Apple Pay tussle with CVS, Rite Aid the first shot in mobile payments war

“The decision by CVS Health Corp. and Rite Aid Corp. to block Apple Inc.’s mobile-payment technology presages a long fight over the fees and customer data collected when people use smartphones to buy stuff,” Craig Giammona reports for Bloomberg. “Along with companies such as Wal-Mart Stores Inc. and Best Buy Co., which have said they won’t use Apple Pay, the pharmacy chains are holding out for a retailer-developed mobile-payment system known as CurrentC that’s slated to debut next year.”

“Their aim is to help retailers avoid credit-card transaction fees while giving them more sway over customer-reward programs,” Giammona reports. “On the other side are technology companies such as Apple, which have developed their own platforms and are keeping their transaction data anonymous. The stakes will only rise in coming years if, as predicted, Apple Pay gains acceptance by the increasing number of iPhone users.”

“Apple said the feedback it’s gotten on its new payment system from customers and retailers has been ‘overwhelmingly positive,'” Giammona reports. “‘We are working to get as many merchants as possible to support this convenient, secure and private payment option for consumers,’ said Trudy Muller, a spokeswoman for the Cupertino, California-based company. ‘Many retailers have already seen the benefits and are delighting their customers at over 220,000 locations.'”

Read more in the full article here.

MacDailyNews Take: In just one week, Apple Pay has already facilitated more transactions than all other ‘contact less’ payment methods combined! (Which shows how much of an epic faceplant Google Wallet has been; released over three years ago on September 19, 2011.)

Boycott CVS and Rite Aid and any other company that willfully turns off NFC in a effort to block the vastly more secure, much more private, and far easier-to-use Apple Pay service.

• Email complaints to CVS Customer Relations here.

• Email complaints to Rite Aid Customer Relations here.

Related articles:
In one week, Apple Pay already No. 1; used more than all other mobile payment systems combined – October 28, 2014
Alibaba’s Jack Ma says open to working with Apple on Apple Pay – October 28, 2014
Tim Cook blasts CVS, Rite Aid over Apple Pay blockade: ‘You only are relevant if your customers love you’ – October 28, 2014
Seeking personal data, Walmart, Best Buy, and others won’t let shoppers enjoy Apple Pay privacy – October 27, 2014
Boycott CVS and Rite Aid – October 27, 2014
Bad business: CVS and Rite Aid antagonize their most well-heeled customers by blocking Apple Pay – October 27, 2014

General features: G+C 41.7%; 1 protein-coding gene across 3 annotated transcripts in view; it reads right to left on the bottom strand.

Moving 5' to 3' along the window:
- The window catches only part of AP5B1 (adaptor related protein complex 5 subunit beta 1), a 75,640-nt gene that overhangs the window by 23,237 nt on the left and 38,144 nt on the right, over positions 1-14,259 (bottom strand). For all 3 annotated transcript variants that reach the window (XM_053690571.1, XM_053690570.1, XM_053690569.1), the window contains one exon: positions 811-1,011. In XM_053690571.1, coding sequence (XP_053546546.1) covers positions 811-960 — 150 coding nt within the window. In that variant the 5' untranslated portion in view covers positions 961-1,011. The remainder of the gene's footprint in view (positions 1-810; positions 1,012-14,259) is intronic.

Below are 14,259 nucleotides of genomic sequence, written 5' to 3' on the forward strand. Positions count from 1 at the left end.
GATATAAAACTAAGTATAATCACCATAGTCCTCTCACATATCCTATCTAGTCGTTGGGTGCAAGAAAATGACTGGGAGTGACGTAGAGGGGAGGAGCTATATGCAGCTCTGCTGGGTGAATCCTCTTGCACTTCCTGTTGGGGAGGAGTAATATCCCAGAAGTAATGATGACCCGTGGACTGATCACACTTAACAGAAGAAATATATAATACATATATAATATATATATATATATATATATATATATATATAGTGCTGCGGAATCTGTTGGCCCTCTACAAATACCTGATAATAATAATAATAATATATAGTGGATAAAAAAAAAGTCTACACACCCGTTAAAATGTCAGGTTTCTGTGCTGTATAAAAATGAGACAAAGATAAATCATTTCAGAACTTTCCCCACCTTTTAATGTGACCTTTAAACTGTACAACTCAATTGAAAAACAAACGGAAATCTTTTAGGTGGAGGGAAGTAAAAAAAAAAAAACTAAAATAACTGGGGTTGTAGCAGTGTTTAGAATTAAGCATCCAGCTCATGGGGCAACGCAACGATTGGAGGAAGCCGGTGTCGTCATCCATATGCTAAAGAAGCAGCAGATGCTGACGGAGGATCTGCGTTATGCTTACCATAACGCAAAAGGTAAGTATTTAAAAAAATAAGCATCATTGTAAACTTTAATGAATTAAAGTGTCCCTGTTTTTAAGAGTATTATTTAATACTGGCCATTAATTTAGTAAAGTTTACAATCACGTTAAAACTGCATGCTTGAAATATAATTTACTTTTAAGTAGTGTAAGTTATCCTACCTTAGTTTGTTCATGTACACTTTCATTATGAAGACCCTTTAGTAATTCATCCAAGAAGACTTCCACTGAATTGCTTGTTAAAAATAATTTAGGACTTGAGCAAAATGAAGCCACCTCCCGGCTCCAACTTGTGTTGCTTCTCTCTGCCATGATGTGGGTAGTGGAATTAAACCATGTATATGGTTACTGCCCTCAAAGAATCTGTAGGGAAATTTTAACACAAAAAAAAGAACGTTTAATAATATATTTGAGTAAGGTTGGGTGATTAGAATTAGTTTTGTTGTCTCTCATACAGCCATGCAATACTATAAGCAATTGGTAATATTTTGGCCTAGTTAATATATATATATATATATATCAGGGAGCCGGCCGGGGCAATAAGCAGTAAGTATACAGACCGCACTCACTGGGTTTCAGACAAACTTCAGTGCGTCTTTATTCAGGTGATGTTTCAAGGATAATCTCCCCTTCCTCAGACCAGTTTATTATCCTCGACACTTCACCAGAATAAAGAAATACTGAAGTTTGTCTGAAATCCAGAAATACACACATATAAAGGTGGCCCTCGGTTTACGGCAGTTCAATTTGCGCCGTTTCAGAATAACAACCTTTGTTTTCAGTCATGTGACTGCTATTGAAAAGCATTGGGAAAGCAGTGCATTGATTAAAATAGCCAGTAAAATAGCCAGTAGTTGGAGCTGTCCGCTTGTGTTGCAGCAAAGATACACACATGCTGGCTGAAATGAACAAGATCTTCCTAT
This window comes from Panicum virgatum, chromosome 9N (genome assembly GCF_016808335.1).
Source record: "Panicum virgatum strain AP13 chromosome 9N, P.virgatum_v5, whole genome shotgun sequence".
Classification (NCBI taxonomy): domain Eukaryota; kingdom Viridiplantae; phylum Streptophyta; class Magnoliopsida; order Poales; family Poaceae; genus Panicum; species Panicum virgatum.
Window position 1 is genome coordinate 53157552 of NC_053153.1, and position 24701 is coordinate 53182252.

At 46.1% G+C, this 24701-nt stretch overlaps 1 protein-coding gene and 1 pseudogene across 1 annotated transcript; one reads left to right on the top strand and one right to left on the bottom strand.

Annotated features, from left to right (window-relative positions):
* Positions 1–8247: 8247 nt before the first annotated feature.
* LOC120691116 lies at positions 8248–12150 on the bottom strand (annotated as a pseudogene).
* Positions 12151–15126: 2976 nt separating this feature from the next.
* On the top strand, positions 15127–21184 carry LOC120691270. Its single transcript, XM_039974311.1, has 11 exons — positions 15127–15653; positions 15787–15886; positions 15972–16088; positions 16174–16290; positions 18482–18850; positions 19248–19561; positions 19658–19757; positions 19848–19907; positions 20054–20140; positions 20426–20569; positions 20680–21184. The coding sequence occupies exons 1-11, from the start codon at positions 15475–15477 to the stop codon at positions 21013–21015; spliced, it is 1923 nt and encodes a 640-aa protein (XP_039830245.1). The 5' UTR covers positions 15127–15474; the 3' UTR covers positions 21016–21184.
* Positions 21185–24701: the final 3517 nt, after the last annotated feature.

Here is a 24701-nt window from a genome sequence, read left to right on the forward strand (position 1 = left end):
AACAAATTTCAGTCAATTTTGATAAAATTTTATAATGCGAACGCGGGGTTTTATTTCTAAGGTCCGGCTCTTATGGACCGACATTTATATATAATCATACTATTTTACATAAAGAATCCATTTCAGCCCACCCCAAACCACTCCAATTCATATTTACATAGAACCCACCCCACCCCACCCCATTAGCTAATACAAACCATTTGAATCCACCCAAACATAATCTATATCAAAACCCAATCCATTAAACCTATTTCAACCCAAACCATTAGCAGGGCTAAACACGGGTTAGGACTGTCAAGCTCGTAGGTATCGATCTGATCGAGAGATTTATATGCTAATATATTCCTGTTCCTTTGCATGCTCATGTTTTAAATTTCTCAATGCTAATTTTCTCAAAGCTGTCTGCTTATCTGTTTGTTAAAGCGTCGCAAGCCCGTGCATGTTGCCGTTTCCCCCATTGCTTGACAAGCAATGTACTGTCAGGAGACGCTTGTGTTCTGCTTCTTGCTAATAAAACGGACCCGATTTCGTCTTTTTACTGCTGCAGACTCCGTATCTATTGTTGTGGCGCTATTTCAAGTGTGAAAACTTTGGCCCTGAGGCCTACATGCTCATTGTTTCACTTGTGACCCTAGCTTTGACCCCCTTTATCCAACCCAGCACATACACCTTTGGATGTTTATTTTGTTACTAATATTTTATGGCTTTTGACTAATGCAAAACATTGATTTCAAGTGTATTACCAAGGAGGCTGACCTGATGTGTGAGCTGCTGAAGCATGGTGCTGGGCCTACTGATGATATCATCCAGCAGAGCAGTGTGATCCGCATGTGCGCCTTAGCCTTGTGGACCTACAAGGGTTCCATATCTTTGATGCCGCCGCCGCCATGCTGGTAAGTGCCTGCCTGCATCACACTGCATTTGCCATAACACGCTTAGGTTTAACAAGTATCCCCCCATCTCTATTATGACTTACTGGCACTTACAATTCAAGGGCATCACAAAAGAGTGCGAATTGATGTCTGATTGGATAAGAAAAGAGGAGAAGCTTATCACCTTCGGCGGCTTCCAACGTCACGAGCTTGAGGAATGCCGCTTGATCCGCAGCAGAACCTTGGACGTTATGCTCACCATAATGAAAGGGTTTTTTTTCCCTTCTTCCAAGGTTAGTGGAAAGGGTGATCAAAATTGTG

CVS stores reportedly disabling NFC to shut down Apple Pay – October 25, 2014
iPhone users earn significantly more than those who settle for Android phones – October 8, 2014
Yet more proof that Android is for poor people – June 27, 2014
More proof that Android is for poor people – May 13, 2014
Apple’s iOS dominates in richer countries, Android in poorer regions – March 25, 2014
Twitter heat map shows iPhone use by the affluent, Android by the poor – June 20, 2013
iPhone users smarter, richer than Android phone users – August 16, 2011
Yankee Group: Apple iPhone owners shop more, buy more, remain more loyal vs. other device users – July 20, 2010


  1. Thank you for the links to CVS and Rite Aid, I already wrote them. How to reach and complain to Best Buy and Walmart… Links?

    This takes me back to the days of Guy Kawasaki’s Evangelist, when we hammered the press for distorting coverage of Apple. If enough people speak up, they will reverse their bone headed and self defeating decision.

  2. My BofA credit card was just frozen (and later thawed) because of unusual activity. I’ve used Apple Pay about 20 times this week, usually for fast food purchases under $5. I used to pay with cash. Apple Pay is changing my buying habits! All good.

  3. MDN – you should start a topic so we can keep track of places we’re using Pay at, that are not advertised by Apple as a “partner”. For instance, I have been using Pay a lot at the local BP Gas Station – I don’t see them on Apple’s list of partners.

    If we users know where it is accepted, and use Pay there often, they may be less likely to turn if off like CVS & WrongAid.

      1. But not all NFC Terminals accept Pay – CVS, Rite Aid, Tim Horton’s are all listed on the MC Nearby APP. While my local BP is not. I believe the BP terminals are tagged as Visa PayWave, not MC PayPass – probably why they’re not showing on the app.

        NFC availability, and Pay acceptance are 2 different issues now.

      1. Every oil company has an oil spill sooner or later. Some spills are small and others are incredibly large.